Assessing ICT/telecom’s contribution to GDP

The second quarter 2020 Gross Domestic Product (GDP) released by the National Bureau of Statistics (NBS) further highlighted the critical role of information and communication technology in the economy. While stakeholders have hailed the development in the sector, they want government to do more in the area of policy to sustain current growth. SAMSON AKINTARO reports

Amidst a general downturn in the economy aggravated by the outbreak of coronavirus, the information and communications technology sector contributed 17.83 per cent in the second quarter. This was boosted by activities in the telecommunications sub-sector, which share of the GDP contribution stood at 14.30 per cent in the quarter under review. At a period most sectors came out negative, the ICT sector, in the second quarter, recorded a growth rate of 15.09 per cent in real terms, year-on-year. Compared to the rate recorded in the corresponding period of 2019, this was an increase of 6.09 per cent points. According to the National Bureau of Statistics (NBS) data, quarter on quarter, the sector exhibited a growth of 20.32 per cent in real terms. Telecommunications’ contribution to the economy in the second quarter translates to N2.272 trillion, up from N1.821 trillion in the first quarter of the year. Economic experts note that the performance of telecom was not unexpected as it remained the only active sector when the economy was shut down in the second quarter due to the coronavirus (COVID-19) pandemic. Interestingly, it is expected that the growth will be sustained as telecommunications remains a major driver of the economy even before the pandemic.

ICT as the new ‘oil’

Over the last few years, the ICT sector has been projected to replace oil and gas as the main source of revenue for the country. And with the second quarter performance where ICT’s contribution surpassed that of oil and gas, the projection appears to have come to reality. Out of the four activities under the ICT sector, telecommunications’ 14.30 per cent contribution far exceeded 8.93 per cent contributed in the quarter by the oil and gas sector.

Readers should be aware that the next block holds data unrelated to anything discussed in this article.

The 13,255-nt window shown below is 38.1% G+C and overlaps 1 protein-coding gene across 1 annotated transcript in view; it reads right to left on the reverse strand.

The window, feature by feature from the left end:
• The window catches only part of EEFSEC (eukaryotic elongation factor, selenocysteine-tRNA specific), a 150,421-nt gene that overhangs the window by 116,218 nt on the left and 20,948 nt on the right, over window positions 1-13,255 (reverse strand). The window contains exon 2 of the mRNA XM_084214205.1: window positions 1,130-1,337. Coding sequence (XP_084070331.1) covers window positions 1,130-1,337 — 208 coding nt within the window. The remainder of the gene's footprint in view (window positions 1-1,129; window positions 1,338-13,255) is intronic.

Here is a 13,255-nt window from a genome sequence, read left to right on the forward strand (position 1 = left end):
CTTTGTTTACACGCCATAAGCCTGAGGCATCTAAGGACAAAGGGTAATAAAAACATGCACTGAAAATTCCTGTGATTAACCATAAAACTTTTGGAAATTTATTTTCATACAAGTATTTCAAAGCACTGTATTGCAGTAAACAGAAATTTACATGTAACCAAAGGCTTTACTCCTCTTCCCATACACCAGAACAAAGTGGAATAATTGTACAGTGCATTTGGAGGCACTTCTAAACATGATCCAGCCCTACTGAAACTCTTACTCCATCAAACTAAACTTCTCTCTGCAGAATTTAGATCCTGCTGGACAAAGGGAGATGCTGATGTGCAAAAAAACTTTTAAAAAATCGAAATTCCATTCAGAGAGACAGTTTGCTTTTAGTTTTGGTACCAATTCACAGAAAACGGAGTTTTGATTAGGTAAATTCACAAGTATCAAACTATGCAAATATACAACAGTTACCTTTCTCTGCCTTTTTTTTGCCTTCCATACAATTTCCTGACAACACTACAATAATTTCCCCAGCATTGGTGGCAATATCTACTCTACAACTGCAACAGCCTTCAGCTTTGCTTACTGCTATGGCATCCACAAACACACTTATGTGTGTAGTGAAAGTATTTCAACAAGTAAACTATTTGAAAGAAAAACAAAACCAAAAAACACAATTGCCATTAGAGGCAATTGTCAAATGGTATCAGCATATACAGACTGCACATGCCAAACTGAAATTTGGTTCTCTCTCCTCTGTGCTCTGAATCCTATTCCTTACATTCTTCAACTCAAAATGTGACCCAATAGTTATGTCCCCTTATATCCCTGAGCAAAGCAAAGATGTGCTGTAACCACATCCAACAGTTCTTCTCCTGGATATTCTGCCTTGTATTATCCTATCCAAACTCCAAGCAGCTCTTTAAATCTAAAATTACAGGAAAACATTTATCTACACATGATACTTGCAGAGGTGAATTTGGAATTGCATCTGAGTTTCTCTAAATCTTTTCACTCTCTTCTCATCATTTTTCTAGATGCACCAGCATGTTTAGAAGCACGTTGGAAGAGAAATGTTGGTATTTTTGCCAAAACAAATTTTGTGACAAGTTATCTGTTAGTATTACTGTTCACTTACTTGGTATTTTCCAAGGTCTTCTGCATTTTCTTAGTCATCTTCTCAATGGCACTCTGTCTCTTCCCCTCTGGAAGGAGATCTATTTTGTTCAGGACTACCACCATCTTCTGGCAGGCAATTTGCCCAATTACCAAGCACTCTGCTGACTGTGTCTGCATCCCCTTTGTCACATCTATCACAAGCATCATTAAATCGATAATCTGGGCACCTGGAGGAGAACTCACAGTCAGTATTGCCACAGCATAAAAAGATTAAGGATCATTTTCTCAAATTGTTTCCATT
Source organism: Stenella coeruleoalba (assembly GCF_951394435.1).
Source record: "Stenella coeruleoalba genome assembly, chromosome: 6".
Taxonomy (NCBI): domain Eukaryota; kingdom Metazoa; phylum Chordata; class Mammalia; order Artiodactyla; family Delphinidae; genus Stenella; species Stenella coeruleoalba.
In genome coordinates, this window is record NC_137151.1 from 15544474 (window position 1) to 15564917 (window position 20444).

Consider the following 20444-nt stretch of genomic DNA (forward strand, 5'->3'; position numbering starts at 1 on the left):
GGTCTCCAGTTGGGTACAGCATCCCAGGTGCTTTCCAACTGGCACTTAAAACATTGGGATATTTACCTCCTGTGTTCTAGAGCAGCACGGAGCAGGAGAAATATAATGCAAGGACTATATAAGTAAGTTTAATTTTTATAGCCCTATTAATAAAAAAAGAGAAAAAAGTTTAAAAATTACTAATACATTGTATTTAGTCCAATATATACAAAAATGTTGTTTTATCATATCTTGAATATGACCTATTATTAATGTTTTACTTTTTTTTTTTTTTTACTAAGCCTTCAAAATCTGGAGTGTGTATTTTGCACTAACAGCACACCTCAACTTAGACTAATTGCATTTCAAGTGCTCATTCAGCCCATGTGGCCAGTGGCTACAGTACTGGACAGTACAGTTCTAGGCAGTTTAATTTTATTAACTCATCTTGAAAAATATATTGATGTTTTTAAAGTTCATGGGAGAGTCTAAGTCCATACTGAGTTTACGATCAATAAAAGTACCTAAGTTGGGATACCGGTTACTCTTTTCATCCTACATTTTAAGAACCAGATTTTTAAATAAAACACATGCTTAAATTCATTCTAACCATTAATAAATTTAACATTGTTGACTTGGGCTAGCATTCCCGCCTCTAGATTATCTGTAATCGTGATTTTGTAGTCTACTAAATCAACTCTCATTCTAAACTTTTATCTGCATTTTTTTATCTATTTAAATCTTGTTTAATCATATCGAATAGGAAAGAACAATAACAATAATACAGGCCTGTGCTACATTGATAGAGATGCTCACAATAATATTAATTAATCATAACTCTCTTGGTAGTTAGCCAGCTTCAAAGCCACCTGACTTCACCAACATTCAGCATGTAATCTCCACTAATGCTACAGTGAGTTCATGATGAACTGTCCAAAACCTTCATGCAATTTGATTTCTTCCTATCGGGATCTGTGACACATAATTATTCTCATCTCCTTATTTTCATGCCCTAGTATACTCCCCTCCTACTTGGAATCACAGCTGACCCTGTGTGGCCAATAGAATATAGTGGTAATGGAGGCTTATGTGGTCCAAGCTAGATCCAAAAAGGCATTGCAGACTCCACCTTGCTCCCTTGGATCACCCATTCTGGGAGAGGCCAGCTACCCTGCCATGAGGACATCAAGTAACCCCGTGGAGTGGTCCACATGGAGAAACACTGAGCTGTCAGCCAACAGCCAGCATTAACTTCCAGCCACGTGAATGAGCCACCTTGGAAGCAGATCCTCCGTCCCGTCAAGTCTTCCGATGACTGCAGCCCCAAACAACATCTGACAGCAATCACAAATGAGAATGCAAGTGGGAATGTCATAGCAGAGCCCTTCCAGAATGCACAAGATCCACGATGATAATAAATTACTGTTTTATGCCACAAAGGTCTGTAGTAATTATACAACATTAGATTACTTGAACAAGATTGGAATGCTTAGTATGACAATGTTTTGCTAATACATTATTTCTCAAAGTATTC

Stakeholders react

While attributing the second quarter performance of the ICT sector to the sound regulatory environment enthroned by the Nigerian Communications Commission (NCC), stakeholders in the industry have called for strategic policy measures to sustain the growth. Reacting to the development, Chairman of the Association of Licensed Telecoms Operators (ALTON), Gbenga Adebayo, thanked all industry players for their resilience and consistency of purpose. Adebayo hinged the growth on so many factors, including the investorfriendly policy and regulatory environment championed by the leadership of NCC, the commitment of all stakeholders, consistent investment in network maintenance and expansion, and sacrifice by sector operators. To sustain this growth, the ALTON chairman said the country should continue to invest in network expansion and maintenance operations, access to foreign exchange to procure network critical equipment, consistency in policy, and policy environment. Adebayo said there should be access to spectrum and friendly policies around its allocation, assignment, and cooperation between the stakeholders. Also speaking, President, Association of Telecommunications Companies of Nigeria (ATCON), Mr. Olusola Teniola, said: “Telecoms industry has remained bullish owing to the quality of leadership at the helm of affairs at the Commission.” He added that NCC had become a reference point in the telecoms regulatory ecosystem in Africa and beyond. Also, President of National Association of Telecoms Subscribers of Nigeria (NATCOMS), Adeolu Ogunbajo, said the proactive regulatory approach of Danbatta had helped made telecoms “the oxygen that keeps economic activities afloat during the lockdown, and consumers are appreciative of the fact that the Commission, working with its supervising ministry, didn’t allow the consumer to suffer serious disruption to quality of service and quality of experience.”